A nurse performs a test on a patient at a drive-in COVID-19 clinic in Montreal, on Wednesday, October 21, 2020. (THE CANADIAN PRESS/Paul Chiasson)
30 new COVID-19 cases, five more deaths in Interior Health

This brings the total number of cases to 7,271 since testing began

Interior Health officially declared a COVID-19 outbreak at Creekside Landing in Vernon on Jan. 3, which was followed by the first death from the virus 10 days later. (Kaigo photo)
Despite additional death, COVID outbreak over at Vernon care home

Creekside Landing cleared of coronavirus, despite additional loss in last day

Ranchero Deep Creek firefighters respond to a blaze involving two adjacent structures at a property off of Deep Creek Road on Sunday, Feb. 21. The buildings were believed to have been used as part of a cannabis growing operation, and RCMP are investigating. (Sean Coubrough/CSRD photo)
Ranchero Deep Creek firefighters respond to a blaze involving two adjacent structures at a property off of Deep Creek Road on Sunday, Feb. 21. The buildings were believed to have been used as part of a cannabis growing operation, and RCMP are investigating. (Sean Coubrough/CSRD photo)
Shuswap firefighters responding to structure blaze find cannabis grow operation

RCMP investigating, attempting to track down owner of property

Two North Okanagan-Shuswap rural communities, including Lumby, will receive B.C. government grants to support new jobs and economic opportunities to help them recover from the impacts of COVID-19. (Black Press file photo)
North Okanagan-Shuswap communities collect government grants

Lumby and Blind Bay to benefit to help recover from economic impact of COVID-19

Dr. Bonnie Henry talk about the next steps in B.C.'s COVID-19 Immunization Plan during a press conference at Legislature in Victoria, B.C., on Friday, January 22, 2021. THE CANADIAN PRESS/Chad Hipolito
456 new COVID-19 cases in B.C., 2 deaths

Since January 2020, 78,278 have tested positive for the novel coronavirus in B.C.

Students from Summerland’s Okanagan College often posed for photographs on the Big Rock. The rock was on the northern slope of Giant’s Head Mountain. (Photo courtesy of the Summerland Museum)
Summerland’s Big Rock had been desposited during last ice age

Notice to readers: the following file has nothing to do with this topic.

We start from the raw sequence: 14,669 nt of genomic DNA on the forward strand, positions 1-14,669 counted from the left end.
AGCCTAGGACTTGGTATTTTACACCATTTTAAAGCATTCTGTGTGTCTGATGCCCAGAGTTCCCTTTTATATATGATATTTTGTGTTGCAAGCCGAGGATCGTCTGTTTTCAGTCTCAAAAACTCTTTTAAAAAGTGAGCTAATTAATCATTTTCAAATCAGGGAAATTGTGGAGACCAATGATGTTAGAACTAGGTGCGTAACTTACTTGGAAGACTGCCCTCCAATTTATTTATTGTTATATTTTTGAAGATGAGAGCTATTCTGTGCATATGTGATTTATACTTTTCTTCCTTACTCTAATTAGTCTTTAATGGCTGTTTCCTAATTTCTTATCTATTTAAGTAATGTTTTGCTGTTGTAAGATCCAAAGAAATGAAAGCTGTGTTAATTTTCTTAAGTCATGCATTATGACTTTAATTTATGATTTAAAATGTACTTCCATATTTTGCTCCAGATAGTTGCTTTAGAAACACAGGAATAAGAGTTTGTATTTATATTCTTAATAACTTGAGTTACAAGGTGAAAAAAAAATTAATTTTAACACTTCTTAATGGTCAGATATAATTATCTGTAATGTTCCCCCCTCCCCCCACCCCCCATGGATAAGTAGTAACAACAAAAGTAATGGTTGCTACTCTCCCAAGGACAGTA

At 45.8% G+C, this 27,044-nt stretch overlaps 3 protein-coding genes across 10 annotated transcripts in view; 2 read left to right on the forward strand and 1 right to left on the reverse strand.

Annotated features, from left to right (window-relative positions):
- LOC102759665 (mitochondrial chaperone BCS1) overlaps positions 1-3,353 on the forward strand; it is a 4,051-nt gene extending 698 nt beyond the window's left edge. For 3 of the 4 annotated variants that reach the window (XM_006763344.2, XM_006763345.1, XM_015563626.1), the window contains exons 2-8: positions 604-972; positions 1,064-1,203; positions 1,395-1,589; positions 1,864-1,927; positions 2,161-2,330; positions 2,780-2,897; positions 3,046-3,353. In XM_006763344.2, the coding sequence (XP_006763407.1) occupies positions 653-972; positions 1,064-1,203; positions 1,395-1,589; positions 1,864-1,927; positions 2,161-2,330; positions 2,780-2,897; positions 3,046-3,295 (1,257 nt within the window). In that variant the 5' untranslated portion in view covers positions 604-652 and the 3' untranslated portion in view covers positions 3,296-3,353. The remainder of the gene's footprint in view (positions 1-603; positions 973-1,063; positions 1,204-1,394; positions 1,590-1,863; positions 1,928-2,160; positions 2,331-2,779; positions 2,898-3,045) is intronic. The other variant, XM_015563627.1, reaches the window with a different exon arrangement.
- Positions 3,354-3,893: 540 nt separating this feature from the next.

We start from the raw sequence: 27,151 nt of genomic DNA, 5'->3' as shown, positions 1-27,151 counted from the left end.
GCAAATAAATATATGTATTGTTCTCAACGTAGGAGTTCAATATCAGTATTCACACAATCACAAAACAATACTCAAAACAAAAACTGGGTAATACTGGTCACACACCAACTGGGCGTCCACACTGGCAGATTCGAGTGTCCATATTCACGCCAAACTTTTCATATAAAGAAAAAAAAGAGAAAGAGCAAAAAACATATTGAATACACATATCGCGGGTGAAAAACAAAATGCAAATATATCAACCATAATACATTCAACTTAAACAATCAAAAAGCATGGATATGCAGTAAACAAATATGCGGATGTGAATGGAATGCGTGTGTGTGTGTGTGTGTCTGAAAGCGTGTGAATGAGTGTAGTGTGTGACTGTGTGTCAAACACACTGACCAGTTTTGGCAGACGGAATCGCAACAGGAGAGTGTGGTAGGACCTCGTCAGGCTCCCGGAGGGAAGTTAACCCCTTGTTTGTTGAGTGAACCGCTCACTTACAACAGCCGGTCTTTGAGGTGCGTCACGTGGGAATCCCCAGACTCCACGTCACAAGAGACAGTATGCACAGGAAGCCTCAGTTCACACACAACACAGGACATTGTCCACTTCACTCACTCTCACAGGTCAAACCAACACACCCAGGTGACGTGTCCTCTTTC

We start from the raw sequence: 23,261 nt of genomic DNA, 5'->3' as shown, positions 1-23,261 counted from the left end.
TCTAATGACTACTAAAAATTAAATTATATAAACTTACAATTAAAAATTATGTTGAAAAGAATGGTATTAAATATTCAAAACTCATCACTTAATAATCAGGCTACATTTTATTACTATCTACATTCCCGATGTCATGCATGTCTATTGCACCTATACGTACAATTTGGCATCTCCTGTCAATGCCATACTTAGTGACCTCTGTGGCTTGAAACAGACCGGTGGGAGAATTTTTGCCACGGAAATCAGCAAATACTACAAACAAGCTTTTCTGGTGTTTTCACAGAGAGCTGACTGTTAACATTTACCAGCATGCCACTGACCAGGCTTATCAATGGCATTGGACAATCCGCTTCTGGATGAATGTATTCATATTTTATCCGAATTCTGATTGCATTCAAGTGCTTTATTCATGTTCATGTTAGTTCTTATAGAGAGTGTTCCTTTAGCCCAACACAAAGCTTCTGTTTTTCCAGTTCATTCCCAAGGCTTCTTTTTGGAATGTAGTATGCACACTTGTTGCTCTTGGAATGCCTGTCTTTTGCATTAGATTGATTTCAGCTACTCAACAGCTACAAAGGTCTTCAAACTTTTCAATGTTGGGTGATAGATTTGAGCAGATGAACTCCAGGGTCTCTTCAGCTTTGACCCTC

Rock was once a prominent feature on Giant’s Head Mountain

A health-care worker prepares a dose of the Pfizer-BioNTech COVID-19 vaccine at a UHN COVID-19 vaccine clinic in Toronto on Thursday, January 7, 2021. (THE CANADIAN PRESS/Nathan Denette)
Vaccinating essential workers before seniors in B.C. could save lives: experts

A new study says the switch could also save up to $230 million in provincial health-care costs

The late Michael Gregory, 57, is accused of sexually exploiting six junior high students between 1999 and 2005. (Pixabay)
Former Alberta teacher accused of sexually assaulting students found dead in B.C.

Mounties say Michael Gregory’s death has been deemed ‘non-suspicious’

According to a new poll, a majority of Canadians want to see illicit drugs decriminalized. (THE ASSOCIATED PRESS)
Majority of Canadians think it’s high time to decriminalize illicit drugs: poll

More than two-times the B.C. residents know someone who died from an overdose compared to rest of Canada

(Stock photo)
EDITORIAL: The freedom to read

Books have been challenged many times in the past

The dam at Thirsk Lake, west of Summerland, was expanded in 2007. A crack has now been discovered where the old and new portions of the dam meet. (Summerland Review file photo)
Crack at Thirsk Dam to be examined

Reservoir west of Summerland was expanded in 2007

(Black Press Media file photo)
B.C. residents can reserve provincial camp sites starting March 8

B.C. residents get priority access to camping reservations in province

Most Read